DISTRICT COURT, E.D. NEW YORK
February 1, 1935
In re PRUDENCE CO., Inc.
The opinion of the court was delivered by: MOSCOWITZ
MOSCOWITZ, District Judge.
On October 24, 1934, three creditors of the Prudence Company, Inc., filed a petition for the reorganization of the corporation under section 77B of the Bankruptcy Act (11 USCA § 207). The Superintendent of Banks of the State of New York, who had theretofore taken possession of the property and business of the Prudence Company, Inc., pursuant to the authority vested in him by section 57 of the Banking Law of the State of New York, and three creditors of the debtor, filed answers controverting the material allegations of the petition and moved to dismiss the same for insufficiency and lack of jurisdiction on the part of the court. The decisions upon the issues of fact and questions of law raised by the pleadings and various motions interposed herein were reserved pending the trial.
The question for determination is whether this court has jurisdiction in the premises, i.e., whether the debtor is a corporation which could become a bankrupt under section 4 of the Bankruptcy Act, as amended in 1910 (11 USCA § 22), and therefore subject to reorganization under section 77B.
The Prudence Company, Inc., is an "investment company" incorporated under former article 7, § 290 et seq., entitled "Investment Companies" (now article 12-A, § 505 et seq.), of the Banking Law of the State of New York, being chapter 369 of the Laws of 1914. It could not transact business (other than organization) until authorized by the certificate of the Superintendent of Banks (section 506). It was required to make a deposit of securities "as a pledge of good faith and as a guaranty of compliance with the provisions of this chapter" (section 507), and it was required to make annual reports to the Superintendent of Banks, and penalized for failure to do so (section 513). There are other provisions regulating the conduct of the business of investment companies as well as the procedure for the supervision and liquidation of such companies (sections 57-83).
Under section 508 of the Banking Law, an investment company in addition to the powers conferred by the general and stock corporation laws of the state of New York may, subject to the restrictions and limitations contained in article 12-A, have the following powers:
"1. To sell, offer for sale or negotiate bonds or notes secured by deed of trust or mortgages on real property situated in this state or outside of this state, or choses in action owned, issued, negotiated or guaranteed by it; to advance money upon the security of such bonds, notes or choses in action; to purchase or otherwise acquire such bonds, notes or choses in action and to pledge them to secure the payment of collateral trust bonds or notes; to sell or otherwise negotiate such collateral trust bonds or notes, provided, however, that the grant of powers which an investment company may exercise pursuant to this subdivision one shall not be deemed to affect the right of a corporation now or hereafter organized pursuant to the provisions of any other statute to exercise similar powers; or to prevent the organization under the stock corporation law of a corporation for such purposes.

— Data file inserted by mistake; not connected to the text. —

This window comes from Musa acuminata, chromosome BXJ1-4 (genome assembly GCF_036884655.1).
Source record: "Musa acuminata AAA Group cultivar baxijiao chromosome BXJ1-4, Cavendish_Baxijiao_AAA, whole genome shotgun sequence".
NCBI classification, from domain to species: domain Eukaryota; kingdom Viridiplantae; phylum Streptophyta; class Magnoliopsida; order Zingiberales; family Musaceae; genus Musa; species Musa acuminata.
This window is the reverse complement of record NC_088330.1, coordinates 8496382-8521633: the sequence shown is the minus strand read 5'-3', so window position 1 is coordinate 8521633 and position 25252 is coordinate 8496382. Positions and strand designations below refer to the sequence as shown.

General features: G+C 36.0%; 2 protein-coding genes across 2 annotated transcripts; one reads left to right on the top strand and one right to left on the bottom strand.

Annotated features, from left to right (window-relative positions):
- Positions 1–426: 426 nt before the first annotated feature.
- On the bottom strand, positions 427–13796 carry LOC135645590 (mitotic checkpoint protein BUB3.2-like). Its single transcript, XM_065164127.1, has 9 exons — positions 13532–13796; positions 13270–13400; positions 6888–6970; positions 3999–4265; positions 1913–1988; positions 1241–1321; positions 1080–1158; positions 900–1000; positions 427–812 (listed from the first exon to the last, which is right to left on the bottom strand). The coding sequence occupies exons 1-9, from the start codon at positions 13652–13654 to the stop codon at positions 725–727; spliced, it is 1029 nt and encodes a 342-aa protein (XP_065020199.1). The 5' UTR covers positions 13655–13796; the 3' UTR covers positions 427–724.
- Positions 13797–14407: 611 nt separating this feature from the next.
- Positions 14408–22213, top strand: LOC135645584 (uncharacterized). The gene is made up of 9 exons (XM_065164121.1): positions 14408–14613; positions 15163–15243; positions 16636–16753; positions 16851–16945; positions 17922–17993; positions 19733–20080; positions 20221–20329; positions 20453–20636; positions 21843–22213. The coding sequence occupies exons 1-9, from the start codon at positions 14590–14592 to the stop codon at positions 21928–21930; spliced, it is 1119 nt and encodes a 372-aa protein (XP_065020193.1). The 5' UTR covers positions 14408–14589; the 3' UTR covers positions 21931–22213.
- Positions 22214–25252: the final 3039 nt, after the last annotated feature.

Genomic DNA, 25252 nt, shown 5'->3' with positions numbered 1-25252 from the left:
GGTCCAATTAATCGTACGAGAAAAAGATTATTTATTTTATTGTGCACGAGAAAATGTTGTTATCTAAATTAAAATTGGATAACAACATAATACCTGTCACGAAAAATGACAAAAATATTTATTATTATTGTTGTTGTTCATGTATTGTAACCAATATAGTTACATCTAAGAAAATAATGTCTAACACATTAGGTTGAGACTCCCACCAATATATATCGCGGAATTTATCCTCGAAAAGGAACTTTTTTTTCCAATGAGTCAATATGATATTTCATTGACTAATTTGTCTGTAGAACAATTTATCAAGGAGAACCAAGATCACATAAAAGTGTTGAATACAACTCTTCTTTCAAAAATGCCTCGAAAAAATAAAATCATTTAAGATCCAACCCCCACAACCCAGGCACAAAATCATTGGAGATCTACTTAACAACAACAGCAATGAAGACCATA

"1-a. To accept bills of exchange or drafts drawn upon it payable on demand or on time not exceeding one year from the date of acceptance; to issue letters of credit authorizing the holders thereof to draw drafts upon it at sight or on time not exceeding one year from the date of any such letter or credit; to discount, purchase or advance money on the security of bills of exchange, drafts, notes, acceptances, or other choses in action; to buy and sell coin, bullion and exchange; to issue, at any branch office authorized by the superintendent of banks pursuant to section fifty-one of this chapter and established in a country or province of Asia in which the principal local currency consists of silver coin or bullion, notes payable in the local currency to bearer on demand without interest; provided, however, that the total amount of such notes issued by any such investment company and outstanding at any one time shall not exceed twice the paid-in capital of such investment company and that there shall be kept on hand at each branch office where such notes are issued a reserve in silver bullion or in the local silver coin of at least fifty per centum of the notes so issued at such branch office.
"2. To receive money or property in instalments or otherwise from any person or persons, with or without an allowance of interest upon such instalments; to enter into any contract or undertaking with such persons for the withdrawal of such money or property, at any time, with any increase thereof, or for the payment to them or to any person of any sum of money at any time, either fixed or uncertain.
"3. To engage in the business of receiving deposits, provided that it shall not engage in such business in this state until it shall have first made such deposit of securities with the superintendent of banks as is required of trust companies by section one hundred and eighty-four of this chapter.